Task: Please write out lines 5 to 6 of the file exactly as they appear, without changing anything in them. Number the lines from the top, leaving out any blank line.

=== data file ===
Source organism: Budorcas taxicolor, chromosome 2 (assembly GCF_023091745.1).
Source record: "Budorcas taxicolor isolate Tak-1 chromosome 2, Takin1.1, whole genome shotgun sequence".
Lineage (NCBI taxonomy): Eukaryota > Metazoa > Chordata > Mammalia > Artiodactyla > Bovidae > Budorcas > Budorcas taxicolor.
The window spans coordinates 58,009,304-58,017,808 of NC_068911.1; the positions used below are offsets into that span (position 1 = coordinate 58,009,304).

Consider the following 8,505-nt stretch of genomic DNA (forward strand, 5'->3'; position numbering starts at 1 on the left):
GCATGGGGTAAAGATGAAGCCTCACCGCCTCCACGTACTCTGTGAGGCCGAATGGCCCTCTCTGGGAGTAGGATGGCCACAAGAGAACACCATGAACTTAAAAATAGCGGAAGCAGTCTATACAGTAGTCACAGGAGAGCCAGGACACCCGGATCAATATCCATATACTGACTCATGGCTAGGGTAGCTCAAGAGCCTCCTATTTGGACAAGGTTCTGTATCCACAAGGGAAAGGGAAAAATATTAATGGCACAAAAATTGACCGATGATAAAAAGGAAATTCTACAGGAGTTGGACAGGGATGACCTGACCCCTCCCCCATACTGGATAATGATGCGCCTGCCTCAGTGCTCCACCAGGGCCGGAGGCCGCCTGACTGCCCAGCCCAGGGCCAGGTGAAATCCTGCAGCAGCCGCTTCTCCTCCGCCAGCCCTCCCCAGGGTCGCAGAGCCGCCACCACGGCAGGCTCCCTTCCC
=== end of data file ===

Consider the following 8,505-nt stretch of genomic DNA (forward strand, 5'->3'; position numbering starts at 1 on the left):
GCATGGGGTAAAGATGAAGCCTCACCGCCTCCACGTACTCTGTGAGGCCGAATGGCCCTCTCTGGGAGTAGGATGGCCACAAGAGAACACCATGAACTTAAAAATAGCGGAAGCAGTCTATACAGTAGTCACAGGAGAGCCAGGACACCCGGATCAATATCCATATACTGACTCATGGCTAGGGTAGCTCAAGAGCCTCCTATTTGGACAAGGTTCTGTATCCACAAGGGAAAGGGAAAAATATTAATGGCACAAAAATTGACCGATGATAAAAAGGAAATTCTACAGGAGTTGGACAGGGATGACCTGACCCCTCCCCCATACTGGATAATGATGCGCCTGCCTCAGTGCTCCACCAGGGCCGGAGGCCGCCTGACTGCCCAGCCCAGGGCCAGGTGAAATCCTGCAGCAGCCGCTTCTCCTCCGCCAGCCCTCCCCAGGGTCGCAGAGCCGCCACCACGGCAGGCTCCCTTCCC